Today is the last day of the Ramadan and tomorrow... I'm going with Abdeslam for a couple of days to his remote village in the mountains. There's no electricity there, not to mention internet, so I won't be accessible for a little while... .
back to civilization
Thursday, 10 November 2005
After a couple of days in the remote, tiny village in the mountains of northern Morocco, I'm back to civilization. In Meknes right now, and heading to Fes. I'm describing everything in my diary but find it impossible to translate it all and type it here now. So for now, just the photos, in the freshly added album in the photo gallery.
one day from my diary
Monday, 14 November 2005
I spend the morning in Meknes and around noon take my backpack from the guesthouse, walk towards the bus station and take the bus to Fes. Not far, about an hour away. I contacted two Servas members here before and they both invited me. I'm trying to call them from the bus station but none picks up the phone, and I didn't tell them when exactly I would come, since I didn't know when I would come back from the village. Well, I'll try later through the internet, and for now, have to find some accomodation.
Just behind the main, the Blue Gate, richly decoraded by mosaics, there's a bunch of cheap hotels and guesthouses. Although here 'cheap' is more expensive than in Meknes - 60 dirham (about 6 Euro). A young guy approaches me and tells me he can take me to a cheaper one nearby. I follow him along the crowded, narrow alleys of Fes' antient medina. He turns into more and more narrow and dark ones where the buildings of the opposite sides of the street are supported by thick logs of wood so that they don't touch each other by leaning too much. Somehow it doesn't look like there's going to be a hotel in here but the guy motions to me with a 'don't worry' gesture, and the other one who joined us in the meantime nodds assuringly. I guess this is when I really should start worrying, but I have already gone too far. We pass through some low, dark passages and finally arrive at the door of a building that doesn't look much like a hotel. But somehow I'm not worried. So far I have always felt safe in Morocco. An older man with a long yellow jellaba opens up the heavy door and with a kind smile invites us into the square courtyard of the house. His wife with a headscarf joins us there and the fashionably dressed young guy who joined us along the way turns out to be their son. It also turns out that they have a couple of rooms which they rent out to the tourists. First they show me their best one, a spacious room with a neatly made large bed, and they quote the same price as hotels. It's already an improvement because in these hotels more often than not what you get is a tiny, not always the cleanest space of four walls and a rickety bed. However, tell them gently that I'm looking for something cheaper. The son who speaks some French and a few words of English assures me there's no problem. But first I have to see the view from the roof and have a cup of tea. The view, indeed, is impressive - of medina and the nearby hills. The fresh leaves mint tea as usually super sweet. And the price - doesn't matter any more. If 30 dirham is what I can afford - in a smaller room and my own sleeping bag - that's fine.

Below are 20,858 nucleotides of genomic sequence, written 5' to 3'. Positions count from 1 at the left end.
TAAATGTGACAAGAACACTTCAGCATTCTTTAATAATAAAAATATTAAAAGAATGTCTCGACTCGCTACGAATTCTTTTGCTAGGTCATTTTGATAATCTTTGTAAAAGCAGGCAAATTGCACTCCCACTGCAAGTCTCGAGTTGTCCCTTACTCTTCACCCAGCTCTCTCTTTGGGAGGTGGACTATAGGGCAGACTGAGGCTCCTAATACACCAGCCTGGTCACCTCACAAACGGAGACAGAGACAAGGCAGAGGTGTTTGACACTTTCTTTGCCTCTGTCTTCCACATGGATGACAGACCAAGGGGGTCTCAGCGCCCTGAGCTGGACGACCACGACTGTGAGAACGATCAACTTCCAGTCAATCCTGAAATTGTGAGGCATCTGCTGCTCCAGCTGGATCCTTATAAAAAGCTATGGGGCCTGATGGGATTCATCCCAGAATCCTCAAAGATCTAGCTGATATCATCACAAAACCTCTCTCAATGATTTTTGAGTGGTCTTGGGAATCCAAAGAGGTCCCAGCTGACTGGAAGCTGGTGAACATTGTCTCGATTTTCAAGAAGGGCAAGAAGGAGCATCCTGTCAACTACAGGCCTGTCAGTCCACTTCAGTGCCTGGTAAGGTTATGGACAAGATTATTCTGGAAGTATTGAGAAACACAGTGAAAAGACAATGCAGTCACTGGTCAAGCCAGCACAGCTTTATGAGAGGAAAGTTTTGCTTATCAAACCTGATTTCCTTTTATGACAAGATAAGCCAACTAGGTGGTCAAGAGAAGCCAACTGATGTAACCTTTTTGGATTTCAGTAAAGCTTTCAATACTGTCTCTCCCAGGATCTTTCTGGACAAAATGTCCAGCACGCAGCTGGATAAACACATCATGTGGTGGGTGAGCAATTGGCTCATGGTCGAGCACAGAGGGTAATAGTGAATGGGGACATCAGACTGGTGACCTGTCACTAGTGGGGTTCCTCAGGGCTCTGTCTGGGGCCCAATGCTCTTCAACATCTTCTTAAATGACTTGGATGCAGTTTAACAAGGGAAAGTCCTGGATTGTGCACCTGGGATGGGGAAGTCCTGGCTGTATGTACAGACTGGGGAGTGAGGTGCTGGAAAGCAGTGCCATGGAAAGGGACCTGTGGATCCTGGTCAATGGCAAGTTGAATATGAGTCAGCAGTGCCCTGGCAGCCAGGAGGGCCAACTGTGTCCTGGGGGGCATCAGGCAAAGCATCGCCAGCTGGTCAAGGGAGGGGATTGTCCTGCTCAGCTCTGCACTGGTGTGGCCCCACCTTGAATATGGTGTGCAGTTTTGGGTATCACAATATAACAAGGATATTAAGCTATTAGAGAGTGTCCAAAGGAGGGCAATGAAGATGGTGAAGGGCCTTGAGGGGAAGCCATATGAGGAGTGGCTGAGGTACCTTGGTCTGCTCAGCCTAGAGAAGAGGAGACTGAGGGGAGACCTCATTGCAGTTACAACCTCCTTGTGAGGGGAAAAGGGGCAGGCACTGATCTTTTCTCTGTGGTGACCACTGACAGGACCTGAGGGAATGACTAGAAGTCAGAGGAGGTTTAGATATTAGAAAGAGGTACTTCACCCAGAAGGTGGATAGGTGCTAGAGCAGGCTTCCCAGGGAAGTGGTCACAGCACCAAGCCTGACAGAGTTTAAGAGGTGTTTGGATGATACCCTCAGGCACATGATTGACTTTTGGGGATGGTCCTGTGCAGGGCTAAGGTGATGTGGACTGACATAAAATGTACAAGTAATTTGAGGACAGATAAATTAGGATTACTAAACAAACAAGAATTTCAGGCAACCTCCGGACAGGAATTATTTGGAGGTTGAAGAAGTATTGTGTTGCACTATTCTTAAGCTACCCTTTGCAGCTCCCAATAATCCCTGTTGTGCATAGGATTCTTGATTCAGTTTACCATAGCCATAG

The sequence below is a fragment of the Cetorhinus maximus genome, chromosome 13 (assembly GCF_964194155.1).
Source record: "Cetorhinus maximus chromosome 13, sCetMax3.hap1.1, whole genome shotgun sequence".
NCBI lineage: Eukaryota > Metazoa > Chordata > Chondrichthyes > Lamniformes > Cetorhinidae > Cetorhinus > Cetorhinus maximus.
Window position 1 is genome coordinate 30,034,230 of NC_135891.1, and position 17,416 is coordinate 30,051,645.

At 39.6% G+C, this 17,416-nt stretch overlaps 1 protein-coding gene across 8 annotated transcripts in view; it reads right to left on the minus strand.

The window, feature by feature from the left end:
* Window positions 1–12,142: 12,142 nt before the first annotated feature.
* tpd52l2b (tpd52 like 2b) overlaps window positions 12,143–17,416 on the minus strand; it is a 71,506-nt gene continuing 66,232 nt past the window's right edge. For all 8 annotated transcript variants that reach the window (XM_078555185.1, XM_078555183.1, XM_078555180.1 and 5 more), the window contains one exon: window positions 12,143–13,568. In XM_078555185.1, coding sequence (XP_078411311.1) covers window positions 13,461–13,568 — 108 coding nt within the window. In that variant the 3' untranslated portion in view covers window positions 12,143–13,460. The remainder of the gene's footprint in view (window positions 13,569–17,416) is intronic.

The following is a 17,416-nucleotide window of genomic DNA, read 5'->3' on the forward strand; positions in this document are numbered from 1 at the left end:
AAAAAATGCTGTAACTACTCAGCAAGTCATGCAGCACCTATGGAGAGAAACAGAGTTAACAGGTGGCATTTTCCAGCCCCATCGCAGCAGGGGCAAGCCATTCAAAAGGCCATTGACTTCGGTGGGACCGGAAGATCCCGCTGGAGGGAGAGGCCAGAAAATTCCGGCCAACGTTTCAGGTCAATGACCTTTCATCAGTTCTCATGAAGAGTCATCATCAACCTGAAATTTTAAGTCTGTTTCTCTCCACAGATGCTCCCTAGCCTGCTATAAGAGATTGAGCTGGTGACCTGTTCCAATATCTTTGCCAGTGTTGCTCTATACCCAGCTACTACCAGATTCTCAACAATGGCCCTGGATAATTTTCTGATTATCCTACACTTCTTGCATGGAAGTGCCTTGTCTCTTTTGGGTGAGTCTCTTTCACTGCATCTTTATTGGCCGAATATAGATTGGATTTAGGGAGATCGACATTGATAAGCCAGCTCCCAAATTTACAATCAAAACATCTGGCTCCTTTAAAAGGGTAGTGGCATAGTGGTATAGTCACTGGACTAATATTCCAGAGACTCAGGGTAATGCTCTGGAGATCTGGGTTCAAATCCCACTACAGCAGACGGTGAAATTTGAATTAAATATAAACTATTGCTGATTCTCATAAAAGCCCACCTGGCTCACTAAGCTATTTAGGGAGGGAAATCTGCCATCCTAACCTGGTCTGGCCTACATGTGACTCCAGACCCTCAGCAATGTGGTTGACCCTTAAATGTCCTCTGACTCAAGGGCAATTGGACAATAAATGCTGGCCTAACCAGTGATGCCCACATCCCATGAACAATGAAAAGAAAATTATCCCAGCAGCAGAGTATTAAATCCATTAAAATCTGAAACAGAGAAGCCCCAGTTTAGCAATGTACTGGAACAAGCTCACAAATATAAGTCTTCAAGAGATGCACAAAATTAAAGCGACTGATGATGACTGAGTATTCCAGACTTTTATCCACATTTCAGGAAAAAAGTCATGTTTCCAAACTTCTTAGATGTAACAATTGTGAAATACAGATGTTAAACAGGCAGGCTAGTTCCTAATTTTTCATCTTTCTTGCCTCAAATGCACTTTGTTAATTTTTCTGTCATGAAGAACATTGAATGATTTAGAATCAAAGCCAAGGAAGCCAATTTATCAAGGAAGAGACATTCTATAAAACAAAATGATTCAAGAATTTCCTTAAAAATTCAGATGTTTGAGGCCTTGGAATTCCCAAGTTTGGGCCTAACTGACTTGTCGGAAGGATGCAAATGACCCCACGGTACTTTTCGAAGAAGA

I put my backpack in the room and... immerse myself with my all senses in the ancient medina. Fes is said to have about 9 thousand twisting streets and alleys. There's no way not to get lost. But this is what I like best, getting lost and found again in the magical maze, discovering new things behind every corner. In some of the streets there's a lot of shops with Moroccan handicrafts, jewlerry, lamp shades and souvenirs for tourists. Plus of course plenty of carpets and kilims. Further on I walk along the theme streets, more for the local people. Streets with herbs and aromatic spices, with dried fruit and many different kinds of dates. Also terryfing meat shops - in one of them I see a solitary camel head hanging on a hook, with hair, eyes and still with the mysterious camel smile. Streets with jelabas are a more pleasant sight to the eyes. There are many gates opening to a little square surrounded by a specialized shops. There are ones with jewlerry, with shoes, honey or leather. Leather indeed, is a local speciality.
Another young guy joins me saying he will show me something, assuring me he doesn't want money. All he wants is to make friends and practice his English. He leads me to the famous place where leather is tanned with different colours iin large clay holes in the ground. Unfortunately now, in late afternoon there isn't much happening here, and the stench in the air is appaling. Also, it's seems to be hard to get rid of my new 'friend' now, and I would rather say goodbye, as I get an uneasy feeling. But we do part when soon he starts talking me into 'trying a Moroccan'. Because how can that be - being in Morocco not to try? He assures me they're better than Europeans. But by the tone of my voice he understands that there's no way and disappears quickly. I decide not to let myself be led by anybody anymore, which isn't exactly easy here where I constantly hear 'Bon jour madamme' accompanied by offers to show me something unique. I don't give in, however and walk on my own, stopping by the mosques, decorated gateways and mosaik covered water taps.